Anglo American concludes sale of three coal mines in South Africa
Anglo American (LON:AAL) has completed the sale of three Eskom-tied thermal coal operations in South Africa to Seriti Resources, a group of black-controlled companies for R2.3 billion (about $164 million).
The deal includes the New Vaal, New Denmark and Kriel mines, as well as various mine life extension projects, which supply about 24 million tonnes a year of coal to Eskom Holdings’ Lethabo, Tutuka and Kriel power stations.
The deal includes the New Vaal, New Denmark and Kriel mines, as well as various mine life extension projects, which supply about 24 million tonnes a year of coal to Eskom.
Collectively, those three plants account for almost 25% of the country’s current power supply.
“We believe the conclusion of the sale to Seriti represents a major step change in transformation in the coal (and broader mining) sector,” Norman Mbazima, Deputy Chairman of Anglo American South Africa, said in the statement.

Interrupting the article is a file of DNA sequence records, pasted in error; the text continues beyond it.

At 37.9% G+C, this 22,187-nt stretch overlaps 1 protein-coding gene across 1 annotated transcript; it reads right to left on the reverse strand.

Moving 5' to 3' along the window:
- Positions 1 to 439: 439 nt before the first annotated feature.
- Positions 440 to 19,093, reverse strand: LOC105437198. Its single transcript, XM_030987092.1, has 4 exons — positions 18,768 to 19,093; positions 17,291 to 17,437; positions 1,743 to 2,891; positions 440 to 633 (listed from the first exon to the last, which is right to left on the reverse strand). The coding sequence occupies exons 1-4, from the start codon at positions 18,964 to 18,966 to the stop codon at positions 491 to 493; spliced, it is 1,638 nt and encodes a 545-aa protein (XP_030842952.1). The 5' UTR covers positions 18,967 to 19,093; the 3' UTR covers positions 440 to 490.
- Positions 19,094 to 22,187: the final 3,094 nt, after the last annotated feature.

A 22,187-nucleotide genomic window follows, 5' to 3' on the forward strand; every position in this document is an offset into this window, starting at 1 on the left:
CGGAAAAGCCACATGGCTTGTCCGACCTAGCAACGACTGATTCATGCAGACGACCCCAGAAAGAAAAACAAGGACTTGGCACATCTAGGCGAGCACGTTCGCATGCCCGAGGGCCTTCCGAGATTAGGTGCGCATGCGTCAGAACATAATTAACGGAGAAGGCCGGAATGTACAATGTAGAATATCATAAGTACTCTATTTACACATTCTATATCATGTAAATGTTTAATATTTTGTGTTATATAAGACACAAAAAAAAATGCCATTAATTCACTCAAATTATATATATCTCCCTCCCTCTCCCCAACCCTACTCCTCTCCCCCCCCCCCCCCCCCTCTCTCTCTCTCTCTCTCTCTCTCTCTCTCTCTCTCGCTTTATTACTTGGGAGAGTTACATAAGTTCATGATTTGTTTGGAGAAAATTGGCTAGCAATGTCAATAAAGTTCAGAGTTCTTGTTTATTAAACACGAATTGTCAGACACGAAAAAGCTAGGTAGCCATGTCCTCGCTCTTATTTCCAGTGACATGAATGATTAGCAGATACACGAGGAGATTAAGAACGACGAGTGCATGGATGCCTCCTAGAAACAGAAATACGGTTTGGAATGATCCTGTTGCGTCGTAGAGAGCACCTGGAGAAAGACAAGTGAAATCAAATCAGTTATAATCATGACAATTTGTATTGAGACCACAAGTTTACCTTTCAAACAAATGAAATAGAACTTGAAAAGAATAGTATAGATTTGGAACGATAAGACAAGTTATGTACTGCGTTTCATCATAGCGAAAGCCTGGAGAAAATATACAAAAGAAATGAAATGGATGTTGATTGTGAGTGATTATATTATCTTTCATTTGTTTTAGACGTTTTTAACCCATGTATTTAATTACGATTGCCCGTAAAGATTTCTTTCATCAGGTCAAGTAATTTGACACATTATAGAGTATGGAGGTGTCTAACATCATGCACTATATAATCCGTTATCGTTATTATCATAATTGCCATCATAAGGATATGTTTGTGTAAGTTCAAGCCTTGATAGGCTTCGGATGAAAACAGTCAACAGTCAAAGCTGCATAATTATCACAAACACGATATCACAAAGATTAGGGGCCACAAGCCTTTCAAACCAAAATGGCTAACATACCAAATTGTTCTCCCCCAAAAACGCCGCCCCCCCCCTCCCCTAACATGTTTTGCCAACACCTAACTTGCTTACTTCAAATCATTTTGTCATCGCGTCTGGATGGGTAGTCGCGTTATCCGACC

Eskom, South Africa’s biggest coal buyer and provider of almost all of the nation’s power, has repeatedly said it wants suppliers to be black-controlled, as part of government push to boost black involvement in the economy to make up for discrimination during apartheid.
Partly because of that pressure, Anglo has been selling coal assets that exclusively supply the state-owned power utility, including the New Largo mine, also bought recently by Seriti, which is led by Mike Teke, chairman of South Africa’s Chamber of Mines.
Thanks to the massive assets sale kicked off in 2016, Anglo — which was founded in South Africa in 1917 — came out in very good shape from the recent and sharp rout in metal prices that hurt the mining industry since late 2015 until early last year.
Only last week, it announced it had doubled its net profit in 2017, slashed debt and said it would pay its highest dividend in a decade, thanks mainly to rising commodity prices and lower costs.